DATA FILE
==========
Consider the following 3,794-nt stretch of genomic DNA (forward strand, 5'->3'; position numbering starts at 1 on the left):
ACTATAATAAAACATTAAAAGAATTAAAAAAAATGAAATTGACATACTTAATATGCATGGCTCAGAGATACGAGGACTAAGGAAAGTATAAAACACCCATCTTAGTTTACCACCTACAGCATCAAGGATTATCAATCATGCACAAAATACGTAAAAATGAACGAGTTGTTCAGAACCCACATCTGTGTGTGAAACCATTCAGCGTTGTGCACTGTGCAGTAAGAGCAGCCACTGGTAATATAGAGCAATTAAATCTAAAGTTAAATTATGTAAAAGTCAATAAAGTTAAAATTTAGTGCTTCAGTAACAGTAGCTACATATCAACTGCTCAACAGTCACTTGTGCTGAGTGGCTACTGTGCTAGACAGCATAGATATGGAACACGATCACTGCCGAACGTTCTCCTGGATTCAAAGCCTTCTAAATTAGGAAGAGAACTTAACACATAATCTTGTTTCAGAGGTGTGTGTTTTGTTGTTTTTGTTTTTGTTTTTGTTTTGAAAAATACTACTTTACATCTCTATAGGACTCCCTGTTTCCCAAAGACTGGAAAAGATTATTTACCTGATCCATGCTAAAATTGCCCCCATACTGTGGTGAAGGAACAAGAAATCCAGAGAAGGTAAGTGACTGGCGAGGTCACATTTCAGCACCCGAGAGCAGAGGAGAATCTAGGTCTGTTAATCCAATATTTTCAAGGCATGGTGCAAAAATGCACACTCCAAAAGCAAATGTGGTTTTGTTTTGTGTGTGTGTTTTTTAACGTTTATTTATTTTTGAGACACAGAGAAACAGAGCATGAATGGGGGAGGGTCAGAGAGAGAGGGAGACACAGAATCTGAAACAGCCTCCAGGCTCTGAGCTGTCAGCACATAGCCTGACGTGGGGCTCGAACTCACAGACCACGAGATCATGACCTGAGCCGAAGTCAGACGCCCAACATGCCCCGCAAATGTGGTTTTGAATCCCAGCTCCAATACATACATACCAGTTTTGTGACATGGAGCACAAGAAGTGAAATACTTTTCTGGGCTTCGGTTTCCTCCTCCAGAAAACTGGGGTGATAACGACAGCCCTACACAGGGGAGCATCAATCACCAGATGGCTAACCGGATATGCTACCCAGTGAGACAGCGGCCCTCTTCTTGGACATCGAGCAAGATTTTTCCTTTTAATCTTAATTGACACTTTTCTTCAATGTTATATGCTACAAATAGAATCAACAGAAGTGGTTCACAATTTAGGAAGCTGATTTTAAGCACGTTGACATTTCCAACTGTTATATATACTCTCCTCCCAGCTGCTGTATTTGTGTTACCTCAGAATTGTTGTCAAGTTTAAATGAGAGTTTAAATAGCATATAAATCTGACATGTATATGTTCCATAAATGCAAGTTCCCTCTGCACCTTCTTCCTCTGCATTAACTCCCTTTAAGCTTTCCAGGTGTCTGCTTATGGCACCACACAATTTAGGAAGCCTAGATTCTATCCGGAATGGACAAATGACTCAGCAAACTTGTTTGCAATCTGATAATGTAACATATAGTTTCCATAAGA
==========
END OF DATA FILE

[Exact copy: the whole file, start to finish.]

Consider the following 3,794-nt stretch of genomic DNA (forward strand, 5'->3'; position numbering starts at 1 on the left):
ACTATAATAAAACATTAAAAGAATTAAAAAAAATGAAATTGACATACTTAATATGCATGGCTCAGAGATACGAGGACTAAGGAAAGTATAAAACACCCATCTTAGTTTACCACCTACAGCATCAAGGATTATCAATCATGCACAAAATACGTAAAAATGAACGAGTTGTTCAGAACCCACATCTGTGTGTGAAACCATTCAGCGTTGTGCACTGTGCAGTAAGAGCAGCCACTGGTAATATAGAGCAATTAAATCTAAAGTTAAATTATGTAAAAGTCAATAAAGTTAAAATTTAGTGCTTCAGTAACAGTAGCTACATATCAACTGCTCAACAGTCACTTGTGCTGAGTGGCTACTGTGCTAGACAGCATAGATATGGAACACGATCACTGCCGAACGTTCTCCTGGATTCAAAGCCTTCTAAATTAGGAAGAGAACTTAACACATAATCTTGTTTCAGAGGTGTGTGTTTTGTTGTTTTTGTTTTTGTTTTTGTTTTGAAAAATACTACTTTACATCTCTATAGGACTCCCTGTTTCCCAAAGACTGGAAAAGATTATTTACCTGATCCATGCTAAAATTGCCCCCATACTGTGGTGAAGGAACAAGAAATCCAGAGAAGGTAAGTGACTGGCGAGGTCACATTTCAGCACCCGAGAGCAGAGGAGAATCTAGGTCTGTTAATCCAATATTTTCAAGGCATGGTGCAAAAATGCACACTCCAAAAGCAAATGTGGTTTTGTTTTGTGTGTGTGTTTTTTAACGTTTATTTATTTTTGAGACACAGAGAAACAGAGCATGAATGGGGGAGGGTCAGAGAGAGAGGGAGACACAGAATCTGAAACAGCCTCCAGGCTCTGAGCTGTCAGCACATAGCCTGACGTGGGGCTCGAACTCACAGACCACGAGATCATGACCTGAGCCGAAGTCAGACGCCCAACATGCCCCGCAAATGTGGTTTTGAATCCCAGCTCCAATACATACATACCAGTTTTGTGACATGGAGCACAAGAAGTGAAATACTTTTCTGGGCTTCGGTTTCCTCCTCCAGAAAACTGGGGTGATAACGACAGCCCTACACAGGGGAGCATCAATCACCAGATGGCTAACCGGATATGCTACCCAGTGAGACAGCGGCCCTCTTCTTGGACATCGAGCAAGATTTTTCCTTTTAATCTTAATTGACACTTTTCTTCAATGTTATATGCTACAAATAGAATCAACAGAAGTGGTTCACAATTTAGGAAGCTGATTTTAAGCACGTTGACATTTCCAACTGTTATATATACTCTCCTCCCAGCTGCTGTATTTGTGTTACCTCAGAATTGTTGTCAAGTTTAAATGAGAGTTTAAATAGCATATAAATCTGACATGTATATGTTCCATAAATGCAAGTTCCCTCTGCACCTTCTTCCTCTGCATTAACTCCCTTTAAGCTTTCCAGGTGTCTGCTTATGGCACCACACAATTTAGGAAGCCTAGATTCTATCCGGAATGGACAAATGACTCAGCAAACTTGTTTGCAATCTGATAATGTAACATATAGTTTCCATAAGA